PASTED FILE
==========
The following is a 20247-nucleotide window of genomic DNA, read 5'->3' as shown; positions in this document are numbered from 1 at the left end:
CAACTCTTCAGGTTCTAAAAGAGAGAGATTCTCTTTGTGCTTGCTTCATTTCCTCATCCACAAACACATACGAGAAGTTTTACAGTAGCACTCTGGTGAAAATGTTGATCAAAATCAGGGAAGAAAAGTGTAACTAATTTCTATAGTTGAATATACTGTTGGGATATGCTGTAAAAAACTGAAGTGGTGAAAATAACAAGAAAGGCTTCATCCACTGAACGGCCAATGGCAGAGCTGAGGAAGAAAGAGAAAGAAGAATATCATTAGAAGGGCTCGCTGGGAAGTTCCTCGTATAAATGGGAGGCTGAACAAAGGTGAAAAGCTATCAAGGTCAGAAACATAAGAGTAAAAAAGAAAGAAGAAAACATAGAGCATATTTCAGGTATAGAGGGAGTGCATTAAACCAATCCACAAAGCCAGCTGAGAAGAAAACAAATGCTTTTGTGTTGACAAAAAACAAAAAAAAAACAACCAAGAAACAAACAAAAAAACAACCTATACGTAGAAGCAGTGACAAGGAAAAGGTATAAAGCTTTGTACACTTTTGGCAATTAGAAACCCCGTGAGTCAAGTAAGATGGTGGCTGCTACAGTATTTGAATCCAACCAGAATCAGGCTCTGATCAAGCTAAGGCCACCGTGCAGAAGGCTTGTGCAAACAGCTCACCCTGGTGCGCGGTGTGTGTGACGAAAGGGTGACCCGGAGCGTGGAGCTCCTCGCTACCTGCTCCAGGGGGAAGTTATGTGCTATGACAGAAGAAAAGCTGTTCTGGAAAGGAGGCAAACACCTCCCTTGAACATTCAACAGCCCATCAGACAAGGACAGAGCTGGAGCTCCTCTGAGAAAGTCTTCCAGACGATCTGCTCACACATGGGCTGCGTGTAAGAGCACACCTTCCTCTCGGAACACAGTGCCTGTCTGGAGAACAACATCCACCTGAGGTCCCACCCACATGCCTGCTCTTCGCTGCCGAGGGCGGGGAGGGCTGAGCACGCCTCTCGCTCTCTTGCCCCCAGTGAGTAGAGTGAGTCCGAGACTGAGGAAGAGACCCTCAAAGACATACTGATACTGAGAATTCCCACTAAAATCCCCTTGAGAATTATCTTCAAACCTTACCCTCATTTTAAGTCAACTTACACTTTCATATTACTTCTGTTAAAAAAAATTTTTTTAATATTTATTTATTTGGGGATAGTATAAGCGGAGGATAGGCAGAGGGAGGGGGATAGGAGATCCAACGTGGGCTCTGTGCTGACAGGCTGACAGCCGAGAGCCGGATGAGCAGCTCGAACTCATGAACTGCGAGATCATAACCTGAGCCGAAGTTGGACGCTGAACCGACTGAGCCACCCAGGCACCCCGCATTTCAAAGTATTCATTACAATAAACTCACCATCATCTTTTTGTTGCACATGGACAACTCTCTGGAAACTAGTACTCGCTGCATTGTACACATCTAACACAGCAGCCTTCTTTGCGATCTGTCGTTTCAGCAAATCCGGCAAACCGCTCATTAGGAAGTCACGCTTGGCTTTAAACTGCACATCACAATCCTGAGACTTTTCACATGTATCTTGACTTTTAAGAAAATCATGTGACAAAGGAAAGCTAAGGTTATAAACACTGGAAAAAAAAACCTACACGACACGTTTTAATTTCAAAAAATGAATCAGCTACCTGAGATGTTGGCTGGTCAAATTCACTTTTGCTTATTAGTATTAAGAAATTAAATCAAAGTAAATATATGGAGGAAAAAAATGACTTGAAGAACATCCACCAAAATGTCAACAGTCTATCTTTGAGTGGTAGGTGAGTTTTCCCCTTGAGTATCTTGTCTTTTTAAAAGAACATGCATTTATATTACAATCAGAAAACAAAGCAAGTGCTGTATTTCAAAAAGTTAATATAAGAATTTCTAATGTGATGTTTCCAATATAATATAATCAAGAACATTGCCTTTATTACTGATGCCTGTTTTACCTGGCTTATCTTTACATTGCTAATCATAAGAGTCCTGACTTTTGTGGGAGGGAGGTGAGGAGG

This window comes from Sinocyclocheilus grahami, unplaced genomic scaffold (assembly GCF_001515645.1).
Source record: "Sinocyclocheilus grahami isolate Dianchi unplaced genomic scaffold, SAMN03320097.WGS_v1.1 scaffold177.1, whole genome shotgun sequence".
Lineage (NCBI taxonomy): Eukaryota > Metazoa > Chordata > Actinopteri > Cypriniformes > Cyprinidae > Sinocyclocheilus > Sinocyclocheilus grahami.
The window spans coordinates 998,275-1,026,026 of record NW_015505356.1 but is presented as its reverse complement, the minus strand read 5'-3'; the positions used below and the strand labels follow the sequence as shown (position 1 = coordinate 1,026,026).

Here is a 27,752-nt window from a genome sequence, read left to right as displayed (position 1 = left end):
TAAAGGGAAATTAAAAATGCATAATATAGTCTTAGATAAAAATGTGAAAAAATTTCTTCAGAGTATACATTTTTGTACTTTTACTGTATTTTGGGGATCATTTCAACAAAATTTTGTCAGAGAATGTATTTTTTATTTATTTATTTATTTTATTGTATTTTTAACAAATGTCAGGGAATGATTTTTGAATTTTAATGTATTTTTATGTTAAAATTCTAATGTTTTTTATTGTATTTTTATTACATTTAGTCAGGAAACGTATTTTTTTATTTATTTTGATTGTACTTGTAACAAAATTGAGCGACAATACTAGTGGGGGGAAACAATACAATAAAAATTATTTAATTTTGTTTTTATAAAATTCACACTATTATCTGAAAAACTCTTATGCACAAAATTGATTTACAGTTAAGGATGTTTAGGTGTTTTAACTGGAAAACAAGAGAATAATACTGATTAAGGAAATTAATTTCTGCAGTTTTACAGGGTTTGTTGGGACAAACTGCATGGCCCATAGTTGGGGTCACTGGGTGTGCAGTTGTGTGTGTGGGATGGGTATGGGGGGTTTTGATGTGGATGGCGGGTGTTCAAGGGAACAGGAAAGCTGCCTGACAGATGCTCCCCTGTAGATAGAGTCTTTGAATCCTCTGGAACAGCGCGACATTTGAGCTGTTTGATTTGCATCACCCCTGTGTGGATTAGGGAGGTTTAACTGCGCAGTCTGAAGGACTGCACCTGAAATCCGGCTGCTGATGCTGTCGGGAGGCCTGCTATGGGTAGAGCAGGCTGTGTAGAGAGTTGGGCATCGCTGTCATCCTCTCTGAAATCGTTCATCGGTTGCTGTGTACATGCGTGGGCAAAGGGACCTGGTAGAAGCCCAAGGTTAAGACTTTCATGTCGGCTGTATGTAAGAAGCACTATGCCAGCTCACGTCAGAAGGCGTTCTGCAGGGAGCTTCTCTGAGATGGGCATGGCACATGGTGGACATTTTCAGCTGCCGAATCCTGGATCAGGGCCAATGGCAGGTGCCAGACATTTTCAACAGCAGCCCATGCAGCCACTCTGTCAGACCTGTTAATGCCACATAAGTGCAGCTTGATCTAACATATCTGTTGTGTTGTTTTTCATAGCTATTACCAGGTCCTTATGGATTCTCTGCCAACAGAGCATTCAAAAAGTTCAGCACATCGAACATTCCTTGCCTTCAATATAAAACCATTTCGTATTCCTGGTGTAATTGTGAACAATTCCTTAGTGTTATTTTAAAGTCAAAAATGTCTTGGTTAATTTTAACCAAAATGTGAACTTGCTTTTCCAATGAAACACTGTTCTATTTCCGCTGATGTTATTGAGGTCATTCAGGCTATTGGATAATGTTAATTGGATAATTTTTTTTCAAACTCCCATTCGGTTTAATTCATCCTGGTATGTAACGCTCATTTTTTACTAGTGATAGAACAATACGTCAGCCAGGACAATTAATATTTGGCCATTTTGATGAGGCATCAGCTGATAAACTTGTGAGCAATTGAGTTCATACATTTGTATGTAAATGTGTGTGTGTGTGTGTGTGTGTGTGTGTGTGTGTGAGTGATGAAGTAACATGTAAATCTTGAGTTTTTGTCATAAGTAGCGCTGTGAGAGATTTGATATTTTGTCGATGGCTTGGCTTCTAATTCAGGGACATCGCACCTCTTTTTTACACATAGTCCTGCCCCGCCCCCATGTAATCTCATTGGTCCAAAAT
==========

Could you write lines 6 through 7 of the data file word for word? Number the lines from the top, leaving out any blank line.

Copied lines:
The window spans coordinates 998,275-1,026,026 of record NW_015505356.1 but is presented as its reverse complement, the minus strand read 5'-3'; the positions used below and the strand labels follow the sequence as shown (position 1 = coordinate 1,026,026).

Here is a 27,752-nt window from a genome sequence, read left to right as displayed (position 1 = left end):